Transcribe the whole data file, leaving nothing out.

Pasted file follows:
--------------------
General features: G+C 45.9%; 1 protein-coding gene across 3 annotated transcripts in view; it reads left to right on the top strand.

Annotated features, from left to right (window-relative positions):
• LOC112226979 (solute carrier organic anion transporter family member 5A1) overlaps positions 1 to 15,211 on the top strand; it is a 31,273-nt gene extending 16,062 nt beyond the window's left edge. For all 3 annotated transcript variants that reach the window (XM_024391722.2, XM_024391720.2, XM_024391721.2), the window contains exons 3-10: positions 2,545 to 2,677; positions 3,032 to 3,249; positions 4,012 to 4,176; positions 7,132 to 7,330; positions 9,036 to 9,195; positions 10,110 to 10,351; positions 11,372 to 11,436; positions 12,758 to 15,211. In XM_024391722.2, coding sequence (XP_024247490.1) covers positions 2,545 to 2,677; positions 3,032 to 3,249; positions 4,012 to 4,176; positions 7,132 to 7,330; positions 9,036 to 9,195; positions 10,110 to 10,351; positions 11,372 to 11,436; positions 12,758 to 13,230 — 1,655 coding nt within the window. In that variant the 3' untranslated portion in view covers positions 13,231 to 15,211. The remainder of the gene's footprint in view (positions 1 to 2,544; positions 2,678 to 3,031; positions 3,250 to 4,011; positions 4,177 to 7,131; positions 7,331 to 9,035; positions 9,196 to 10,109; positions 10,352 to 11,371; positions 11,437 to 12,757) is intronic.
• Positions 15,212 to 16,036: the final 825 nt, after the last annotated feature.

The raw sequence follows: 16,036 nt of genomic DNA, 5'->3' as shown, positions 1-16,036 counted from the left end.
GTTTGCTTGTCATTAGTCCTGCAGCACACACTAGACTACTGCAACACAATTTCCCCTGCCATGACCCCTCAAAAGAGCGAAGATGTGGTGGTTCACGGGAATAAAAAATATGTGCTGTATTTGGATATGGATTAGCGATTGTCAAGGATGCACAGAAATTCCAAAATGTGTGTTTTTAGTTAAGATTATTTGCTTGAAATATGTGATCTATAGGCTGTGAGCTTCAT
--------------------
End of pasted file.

General features: G+C 45.9%; 1 protein-coding gene across 3 annotated transcripts in view; it reads left to right on the top strand.

Annotated features, from left to right (window-relative positions):
• LOC112226979 (solute carrier organic anion transporter family member 5A1) overlaps positions 1 to 15,211 on the top strand; it is a 31,273-nt gene extending 16,062 nt beyond the window's left edge. For all 3 annotated transcript variants that reach the window (XM_024391722.2, XM_024391720.2, XM_024391721.2), the window contains exons 3-10: positions 2,545 to 2,677; positions 3,032 to 3,249; positions 4,012 to 4,176; positions 7,132 to 7,330; positions 9,036 to 9,195; positions 10,110 to 10,351; positions 11,372 to 11,436; positions 12,758 to 15,211. In XM_024391722.2, coding sequence (XP_024247490.1) covers positions 2,545 to 2,677; positions 3,032 to 3,249; positions 4,012 to 4,176; positions 7,132 to 7,330; positions 9,036 to 9,195; positions 10,110 to 10,351; positions 11,372 to 11,436; positions 12,758 to 13,230 — 1,655 coding nt within the window. In that variant the 3' untranslated portion in view covers positions 13,231 to 15,211. The remainder of the gene's footprint in view (positions 1 to 2,544; positions 2,678 to 3,031; positions 3,250 to 4,011; positions 4,177 to 7,131; positions 7,331 to 9,035; positions 9,196 to 10,109; positions 10,352 to 11,371; positions 11,437 to 12,757) is intronic.
• Positions 15,212 to 16,036: the final 825 nt, after the last annotated feature.

The raw sequence follows: 16,036 nt of genomic DNA, 5'->3' as shown, positions 1-16,036 counted from the left end.
GTTTGCTTGTCATTAGTCCTGCAGCACACACTAGACTACTGCAACACAATTTCCCCTGCCATGACCCCTCAAAAGAGCGAAGATGTGGTGGTTCACGGGAATAAAAAATATGTGCTGTATTTGGATATGGATTAGCGATTGTCAAGGATGCACAGAAATTCCAAAATGTGTGTTTTTAGTTAAGATTATTTGCTTGAAATATGTGATCTATAGGCTGTGAGCTTCAT